Balmain: Flights of fancy? Oscar de la Renta isn’t taking that trip. He is — and always has been — more passionate about making his Ladies happy than revving up rock stars and hyping the press. Pretty, flattering and wearable may not be the qualities that spell “wow” to most fashionistas, but they sure snag plenty of euros for the House of Balmain, which sells from 200 to 320 couture numbers per season.
Oscar’s spring collection was all about refinement, a refinement infused with a youthful spirit. His navy double-face wool coats and suits were detailed with discreet inset waistbands or tied at the waist with grosgrain ribbons, while pleated collars and cuffs added a whiff of Coco to pantsuits. He also gave an elegant nod to the Forties with an ivory tweed suit which paired a belted jacket and skirt that was softly flared at the hem.
Some of his prettiest pairings combined an exquisite peasant blouse or a ruffle-edged sleeveless top with long, pleated and ruffled organza skirts — more for ingenues at a the dansant than the Ladies who Lunch. Those frilly white blouses, by the way, fit right in with de la Renta’s toned-down mood, fashioned as they were in cotton, which he said can be “washed and worn.” Imagine, wash ‘n’ wear couture!
Oscar even managed to restrain his exuberant Latin style for evening by toning down the glitter and overt glamour. This season, he preferred simple strapless columns, breezy mousseline dresses and a series of black draped and ruffled numbers with more simmer than sizzle.
But the designer threw discretion to the wind with a sky’s-the-limit cache of jewels that accessorized his clothes. The Fred Leighton collection of old, rare pieces included everything from moonstones and opals to black diamonds, and while no one would divulge prices, one diamond brooch was reportedly worth a cool million.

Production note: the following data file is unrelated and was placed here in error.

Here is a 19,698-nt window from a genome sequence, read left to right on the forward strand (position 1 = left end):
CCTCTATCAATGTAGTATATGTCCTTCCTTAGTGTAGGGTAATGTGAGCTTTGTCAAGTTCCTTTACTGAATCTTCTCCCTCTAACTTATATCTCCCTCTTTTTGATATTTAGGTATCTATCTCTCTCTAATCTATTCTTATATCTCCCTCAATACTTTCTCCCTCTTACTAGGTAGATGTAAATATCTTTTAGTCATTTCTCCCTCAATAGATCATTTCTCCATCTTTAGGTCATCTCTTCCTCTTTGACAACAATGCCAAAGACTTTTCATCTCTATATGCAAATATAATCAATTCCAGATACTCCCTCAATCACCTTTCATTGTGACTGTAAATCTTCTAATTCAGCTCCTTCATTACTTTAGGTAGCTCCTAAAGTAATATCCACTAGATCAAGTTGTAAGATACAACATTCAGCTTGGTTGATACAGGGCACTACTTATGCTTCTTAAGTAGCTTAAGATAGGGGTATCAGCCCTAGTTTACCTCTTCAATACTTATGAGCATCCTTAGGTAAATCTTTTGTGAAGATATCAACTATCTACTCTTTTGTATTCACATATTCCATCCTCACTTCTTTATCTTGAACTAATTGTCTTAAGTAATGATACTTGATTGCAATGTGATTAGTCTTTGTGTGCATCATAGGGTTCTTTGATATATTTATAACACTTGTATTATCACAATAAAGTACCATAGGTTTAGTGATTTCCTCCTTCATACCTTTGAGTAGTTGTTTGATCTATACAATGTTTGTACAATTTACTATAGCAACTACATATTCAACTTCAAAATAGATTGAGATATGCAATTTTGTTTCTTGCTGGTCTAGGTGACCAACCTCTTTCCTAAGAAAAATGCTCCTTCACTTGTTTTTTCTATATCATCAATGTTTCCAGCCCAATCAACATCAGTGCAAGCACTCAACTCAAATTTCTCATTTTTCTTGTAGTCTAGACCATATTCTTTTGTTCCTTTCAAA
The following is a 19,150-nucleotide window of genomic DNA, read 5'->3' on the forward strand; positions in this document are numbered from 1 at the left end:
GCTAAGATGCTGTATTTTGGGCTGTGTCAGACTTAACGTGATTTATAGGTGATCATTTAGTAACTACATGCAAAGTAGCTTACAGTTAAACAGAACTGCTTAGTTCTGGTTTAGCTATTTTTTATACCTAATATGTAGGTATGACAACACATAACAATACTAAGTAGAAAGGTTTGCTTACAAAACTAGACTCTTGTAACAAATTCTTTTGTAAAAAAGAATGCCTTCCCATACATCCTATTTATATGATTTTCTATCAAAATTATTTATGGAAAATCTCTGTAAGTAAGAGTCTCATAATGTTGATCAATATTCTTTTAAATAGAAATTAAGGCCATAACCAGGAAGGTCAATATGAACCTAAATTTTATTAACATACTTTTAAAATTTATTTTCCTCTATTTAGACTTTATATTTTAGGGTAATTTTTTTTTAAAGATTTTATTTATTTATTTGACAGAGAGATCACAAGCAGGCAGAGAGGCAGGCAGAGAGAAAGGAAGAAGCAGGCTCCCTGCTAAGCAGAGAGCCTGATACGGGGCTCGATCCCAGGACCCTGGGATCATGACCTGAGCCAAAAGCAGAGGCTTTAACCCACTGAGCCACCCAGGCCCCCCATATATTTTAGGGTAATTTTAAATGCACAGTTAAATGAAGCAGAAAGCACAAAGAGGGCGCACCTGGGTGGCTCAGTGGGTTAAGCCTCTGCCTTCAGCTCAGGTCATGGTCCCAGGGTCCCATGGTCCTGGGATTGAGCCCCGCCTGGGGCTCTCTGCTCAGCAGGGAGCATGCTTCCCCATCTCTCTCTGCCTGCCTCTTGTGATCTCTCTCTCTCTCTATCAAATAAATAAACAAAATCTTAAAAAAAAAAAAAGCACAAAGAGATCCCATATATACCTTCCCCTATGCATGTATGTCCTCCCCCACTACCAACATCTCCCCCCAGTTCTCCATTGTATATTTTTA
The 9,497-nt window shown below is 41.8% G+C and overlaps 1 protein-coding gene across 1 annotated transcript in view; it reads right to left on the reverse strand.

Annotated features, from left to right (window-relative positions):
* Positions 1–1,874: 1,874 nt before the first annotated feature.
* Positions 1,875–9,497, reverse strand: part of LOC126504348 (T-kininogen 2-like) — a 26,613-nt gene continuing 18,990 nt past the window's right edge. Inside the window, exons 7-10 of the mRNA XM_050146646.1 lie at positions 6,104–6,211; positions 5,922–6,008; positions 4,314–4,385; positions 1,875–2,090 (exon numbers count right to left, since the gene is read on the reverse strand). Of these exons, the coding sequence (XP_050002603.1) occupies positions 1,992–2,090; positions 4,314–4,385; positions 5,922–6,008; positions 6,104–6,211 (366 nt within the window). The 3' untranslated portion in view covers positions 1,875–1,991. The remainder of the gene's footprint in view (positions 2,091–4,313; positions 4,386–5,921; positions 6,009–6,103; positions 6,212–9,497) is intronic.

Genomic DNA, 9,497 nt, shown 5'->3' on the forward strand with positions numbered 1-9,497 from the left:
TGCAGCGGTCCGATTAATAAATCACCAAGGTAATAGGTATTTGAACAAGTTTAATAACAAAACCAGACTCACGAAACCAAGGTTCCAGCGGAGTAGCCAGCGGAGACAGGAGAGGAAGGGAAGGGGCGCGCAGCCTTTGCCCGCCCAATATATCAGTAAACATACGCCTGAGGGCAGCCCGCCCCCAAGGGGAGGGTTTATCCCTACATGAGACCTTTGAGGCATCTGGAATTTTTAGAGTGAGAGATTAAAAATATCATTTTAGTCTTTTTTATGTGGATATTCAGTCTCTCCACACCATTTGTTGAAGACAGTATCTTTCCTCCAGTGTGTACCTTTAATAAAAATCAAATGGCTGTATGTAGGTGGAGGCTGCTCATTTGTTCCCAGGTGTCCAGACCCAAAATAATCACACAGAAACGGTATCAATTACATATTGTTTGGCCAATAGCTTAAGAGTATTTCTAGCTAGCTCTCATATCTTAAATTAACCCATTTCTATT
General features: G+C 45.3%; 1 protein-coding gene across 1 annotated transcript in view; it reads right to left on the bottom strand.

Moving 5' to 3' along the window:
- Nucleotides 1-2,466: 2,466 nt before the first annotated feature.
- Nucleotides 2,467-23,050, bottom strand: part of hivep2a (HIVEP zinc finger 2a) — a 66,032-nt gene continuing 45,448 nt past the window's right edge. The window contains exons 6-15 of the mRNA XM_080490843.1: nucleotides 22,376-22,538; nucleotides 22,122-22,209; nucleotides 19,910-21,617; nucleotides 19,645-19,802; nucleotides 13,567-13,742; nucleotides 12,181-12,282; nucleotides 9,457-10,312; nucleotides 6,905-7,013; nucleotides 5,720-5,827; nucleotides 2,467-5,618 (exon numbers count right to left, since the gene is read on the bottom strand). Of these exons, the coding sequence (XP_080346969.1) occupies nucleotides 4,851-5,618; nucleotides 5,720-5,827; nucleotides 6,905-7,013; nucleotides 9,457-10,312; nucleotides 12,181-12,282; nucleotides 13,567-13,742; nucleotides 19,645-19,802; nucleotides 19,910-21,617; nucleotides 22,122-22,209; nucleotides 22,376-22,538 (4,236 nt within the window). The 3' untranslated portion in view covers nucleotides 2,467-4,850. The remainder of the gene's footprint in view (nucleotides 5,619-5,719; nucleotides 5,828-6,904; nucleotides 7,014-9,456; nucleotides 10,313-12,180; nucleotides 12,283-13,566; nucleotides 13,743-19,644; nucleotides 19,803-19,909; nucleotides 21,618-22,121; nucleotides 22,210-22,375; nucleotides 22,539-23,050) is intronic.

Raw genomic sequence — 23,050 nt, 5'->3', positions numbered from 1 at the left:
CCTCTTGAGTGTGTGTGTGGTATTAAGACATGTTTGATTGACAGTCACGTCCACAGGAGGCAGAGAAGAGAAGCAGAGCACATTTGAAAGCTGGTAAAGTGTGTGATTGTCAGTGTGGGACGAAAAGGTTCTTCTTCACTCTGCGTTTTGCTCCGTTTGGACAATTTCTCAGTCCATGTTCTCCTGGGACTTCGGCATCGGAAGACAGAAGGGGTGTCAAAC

Christian Lacroix: “Couture now, couture forever.” That’s what Christian Lacroix insisted in his program notes. And with that particular determination of spirit, he took off on a celebration of couture as he believes it must be: full of beauty, exclusivity and, most of all, magic. And in this most compelling of couture seasons, when so many people are questioning its future, Lacroix’s tactics remain as clear as ever: to create the most irreverent mixes of fabrics, prints and historical references.
While not as spectacular as last season’s blockbuster, in this collection Lacroix exercised a lighter hand. The 18th century was echoed in elaborately trimmed and embroidered jackets; bustiers over sheaths and sequin-fringed skirts, and striped satin corsets over sequined skirts.
It goes without saying that this crazy visual feast can — and should — be enjoyed a la carte, with such choices as Lacroix’s irresistible patchwork jacket or white lace coat. And his folkloric trio — a dirndl taffeta skirt appliqued with silver animals, tricolor African sweater and white crepe bolero — had plenty of runway impact, but could be just as easily appreciated one piece at a time, like a precious jewel.